The Mahabharata of Krishna-Dwaipayana Vyasa Bk. 3 Pt. 2 eBook

This eBook from the Gutenberg Project consists of approximately 629 pages of information about The Mahabharata of Krishna-Dwaipayana Vyasa Bk. 3 Pt. 2.
high-souled lord of treasures.  And coursing through the firmament they (the steeds) arrived at the Gandhamadana, as if drawing forward the sky with their fleetness.  And with their down standing erect, the Pandavas saw that large assemblage of horses maintained by the lord of wealth and also the highsouled and graceful Kuvera himself surrounded by the Yaksha hosts.  And seeing those mighty charioteers the son of Pandu, possessed of great strength, equipped with bows and swords, Kuvera also was delighted; and he was pleased at heart, keeping in view the task of the celestials.  And like unto birds, they, (the Yakshas) gifted with extreme celerity, alighted on the summit of the mountain and stood before them (the Pandavas), with the lord of treasures at their head.  Then, O Bharata, seeing him pleased with the Pandavas, the Yakshas and the Gandharvas stood there, free from agitation.  Then thinking themselves as having transgressed, those high-souled and mighty charioteers, the Pandavas, having bowed down unto that lord, the giver of wealth stood surrounding the lord of treasures with joined hands.  And the lord of treasures sat on that excellent seat, the elegant Pushpaka, constructed by Viswakarma, painted with diverse colours.  And thousands of Yakshas and Rakshasas, some having huge frames and some ears resembling pegs, and hundreds of Gandharvas and hosts of Apsaras sat in the presence of that one seated, even as the celestials sit surrounding him of a hundred sacrifices and wearing a beautiful golden garland on his head and holding in his hands his noose and sword and bow, Bhima stood, gazing at the lord of wealth.  And Bhimasena did not feel depressed either on having been wounded by the Rakshasas, or even in that plight seeing Kuvera arrive.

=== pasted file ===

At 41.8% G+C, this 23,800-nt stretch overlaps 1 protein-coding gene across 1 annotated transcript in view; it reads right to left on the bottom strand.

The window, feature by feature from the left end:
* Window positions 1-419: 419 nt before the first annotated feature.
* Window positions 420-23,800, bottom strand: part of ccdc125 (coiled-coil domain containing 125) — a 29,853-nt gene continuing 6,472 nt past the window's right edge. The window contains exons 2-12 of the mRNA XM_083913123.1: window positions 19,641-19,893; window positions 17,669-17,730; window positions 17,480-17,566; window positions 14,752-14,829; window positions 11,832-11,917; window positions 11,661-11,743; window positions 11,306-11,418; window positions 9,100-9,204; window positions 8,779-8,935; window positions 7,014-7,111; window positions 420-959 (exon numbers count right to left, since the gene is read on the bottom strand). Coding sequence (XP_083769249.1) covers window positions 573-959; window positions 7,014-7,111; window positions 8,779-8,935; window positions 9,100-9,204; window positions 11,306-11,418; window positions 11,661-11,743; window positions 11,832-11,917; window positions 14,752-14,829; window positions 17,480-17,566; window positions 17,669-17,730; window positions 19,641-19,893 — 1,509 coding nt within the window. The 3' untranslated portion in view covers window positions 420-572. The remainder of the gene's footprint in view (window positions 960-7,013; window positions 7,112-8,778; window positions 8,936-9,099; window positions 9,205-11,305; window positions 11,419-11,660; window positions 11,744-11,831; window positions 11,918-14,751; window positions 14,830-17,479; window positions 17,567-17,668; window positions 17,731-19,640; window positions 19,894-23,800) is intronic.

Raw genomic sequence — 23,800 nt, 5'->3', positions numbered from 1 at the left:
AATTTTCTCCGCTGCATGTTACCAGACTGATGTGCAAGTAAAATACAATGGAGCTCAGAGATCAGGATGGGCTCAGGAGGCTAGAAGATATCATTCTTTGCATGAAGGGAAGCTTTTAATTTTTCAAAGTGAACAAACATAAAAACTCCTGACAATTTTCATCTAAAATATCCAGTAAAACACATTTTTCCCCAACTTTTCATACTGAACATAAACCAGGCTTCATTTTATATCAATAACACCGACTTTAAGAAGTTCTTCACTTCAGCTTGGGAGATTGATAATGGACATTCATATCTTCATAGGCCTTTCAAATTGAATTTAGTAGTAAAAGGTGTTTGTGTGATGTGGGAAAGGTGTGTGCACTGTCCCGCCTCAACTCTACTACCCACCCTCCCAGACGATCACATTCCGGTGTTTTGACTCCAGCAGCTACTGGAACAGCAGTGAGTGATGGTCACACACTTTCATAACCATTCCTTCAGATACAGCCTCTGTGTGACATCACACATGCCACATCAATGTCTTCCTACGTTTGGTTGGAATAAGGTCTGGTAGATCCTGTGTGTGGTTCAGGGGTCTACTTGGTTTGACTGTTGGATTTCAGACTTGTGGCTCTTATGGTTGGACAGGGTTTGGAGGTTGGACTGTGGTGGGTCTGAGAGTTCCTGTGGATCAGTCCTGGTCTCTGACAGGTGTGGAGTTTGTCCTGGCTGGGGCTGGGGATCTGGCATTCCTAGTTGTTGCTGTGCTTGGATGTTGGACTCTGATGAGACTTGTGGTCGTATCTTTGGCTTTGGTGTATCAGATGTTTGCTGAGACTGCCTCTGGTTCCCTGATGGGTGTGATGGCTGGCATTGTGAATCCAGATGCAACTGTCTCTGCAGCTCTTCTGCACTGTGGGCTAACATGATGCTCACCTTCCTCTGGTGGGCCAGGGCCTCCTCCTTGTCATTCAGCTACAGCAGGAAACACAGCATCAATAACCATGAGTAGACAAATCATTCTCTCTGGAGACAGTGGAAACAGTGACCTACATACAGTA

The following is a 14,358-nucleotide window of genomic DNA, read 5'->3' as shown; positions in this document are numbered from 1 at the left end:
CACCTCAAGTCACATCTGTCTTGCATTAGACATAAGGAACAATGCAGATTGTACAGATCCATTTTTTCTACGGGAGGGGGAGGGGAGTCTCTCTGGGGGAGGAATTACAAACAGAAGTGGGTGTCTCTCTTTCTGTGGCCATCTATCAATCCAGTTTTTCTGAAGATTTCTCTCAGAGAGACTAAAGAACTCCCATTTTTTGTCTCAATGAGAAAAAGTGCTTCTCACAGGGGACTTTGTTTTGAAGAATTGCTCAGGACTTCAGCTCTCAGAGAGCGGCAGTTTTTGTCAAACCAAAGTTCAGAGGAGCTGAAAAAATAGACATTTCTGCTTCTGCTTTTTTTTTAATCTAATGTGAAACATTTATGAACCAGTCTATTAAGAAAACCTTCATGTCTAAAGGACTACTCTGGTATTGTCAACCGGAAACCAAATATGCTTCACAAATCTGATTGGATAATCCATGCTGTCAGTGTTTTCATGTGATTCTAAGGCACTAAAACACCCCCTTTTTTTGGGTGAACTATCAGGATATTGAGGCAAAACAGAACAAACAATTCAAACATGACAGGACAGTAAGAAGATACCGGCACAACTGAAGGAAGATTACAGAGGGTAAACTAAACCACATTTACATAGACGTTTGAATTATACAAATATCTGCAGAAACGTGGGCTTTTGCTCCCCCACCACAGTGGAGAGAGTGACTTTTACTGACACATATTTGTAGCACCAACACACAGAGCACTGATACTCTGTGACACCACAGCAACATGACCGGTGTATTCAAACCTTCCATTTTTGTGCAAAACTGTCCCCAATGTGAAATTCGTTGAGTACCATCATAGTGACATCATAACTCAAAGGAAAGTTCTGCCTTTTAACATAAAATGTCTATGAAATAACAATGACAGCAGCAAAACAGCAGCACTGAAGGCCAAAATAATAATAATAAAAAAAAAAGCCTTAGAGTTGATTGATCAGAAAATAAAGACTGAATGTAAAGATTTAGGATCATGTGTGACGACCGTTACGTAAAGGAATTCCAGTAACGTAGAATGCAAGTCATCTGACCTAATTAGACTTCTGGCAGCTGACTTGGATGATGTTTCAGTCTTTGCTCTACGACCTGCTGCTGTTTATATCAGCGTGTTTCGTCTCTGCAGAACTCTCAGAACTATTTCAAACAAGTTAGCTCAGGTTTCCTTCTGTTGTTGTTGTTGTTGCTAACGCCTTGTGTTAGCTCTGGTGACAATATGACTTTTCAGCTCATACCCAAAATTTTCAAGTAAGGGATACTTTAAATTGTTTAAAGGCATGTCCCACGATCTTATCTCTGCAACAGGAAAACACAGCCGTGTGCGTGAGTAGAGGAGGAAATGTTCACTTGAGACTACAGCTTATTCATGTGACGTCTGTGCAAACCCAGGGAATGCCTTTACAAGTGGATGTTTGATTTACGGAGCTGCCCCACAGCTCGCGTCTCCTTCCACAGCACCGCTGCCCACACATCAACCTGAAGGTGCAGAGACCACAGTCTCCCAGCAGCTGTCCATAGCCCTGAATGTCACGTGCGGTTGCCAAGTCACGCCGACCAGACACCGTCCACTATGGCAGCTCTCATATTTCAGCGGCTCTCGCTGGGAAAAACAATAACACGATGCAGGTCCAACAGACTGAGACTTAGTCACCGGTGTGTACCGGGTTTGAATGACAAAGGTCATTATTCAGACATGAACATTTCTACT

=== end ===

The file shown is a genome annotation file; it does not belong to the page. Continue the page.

“And that one going about on the shoulders of men, on seeing Bhima stand desirous of fighting with sharpened shafts, said unto Dharma’s son, ’O Partha, all the creatures know thee as engaged in their good.  Do thou, therefore, with thy brothers fearlessly dwell on this summit of the mountain.  And, O Pandava, be thou not angry with Bhima.  These Yakshas and Rakshasas had already been slain by Destiny:  thy brother hath been the instrument merely.  And it is not necessary to feel shame for the act of impudence that hath been committed.  This destruction of the Rakshasas had been foreseen by the gods.  I entertain no anger towards Bhimasena.  Rather, O foremost of the Bharata race, I am pleased with him; nay,—­even before coming here, I had been gratified with this deed of Bhima.’”

Vaisampayana said, “Having spoken thus unto the king, (Kuvera) said unto Bhimasena, ’O child, O best of the Kurus, I do not mind this, O Bhima, as in order to please Krishna, thou hast, disregarding the gods and me also, committed this rash act, namely, the destruction of the Yakshas and the Rakshasas, depending on the strength of thy arms, I am well-pleased with thee.  O Vrikodara, to-day I have been freed from a terrible curse.  For some offence, that great Rishi, Agastya, had cursed me in anger.  Thou hast delivered me by this act (of thine).  O Pandu’s son, my disgrace had ere this been fated.  No offence, therefore, in any way, attaches unto thee, O Pandava.’

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The Mahabharata of Krishna-Dwaipayana Vyasa Bk. 3 Pt. 2 from Project Gutenberg. Public domain.
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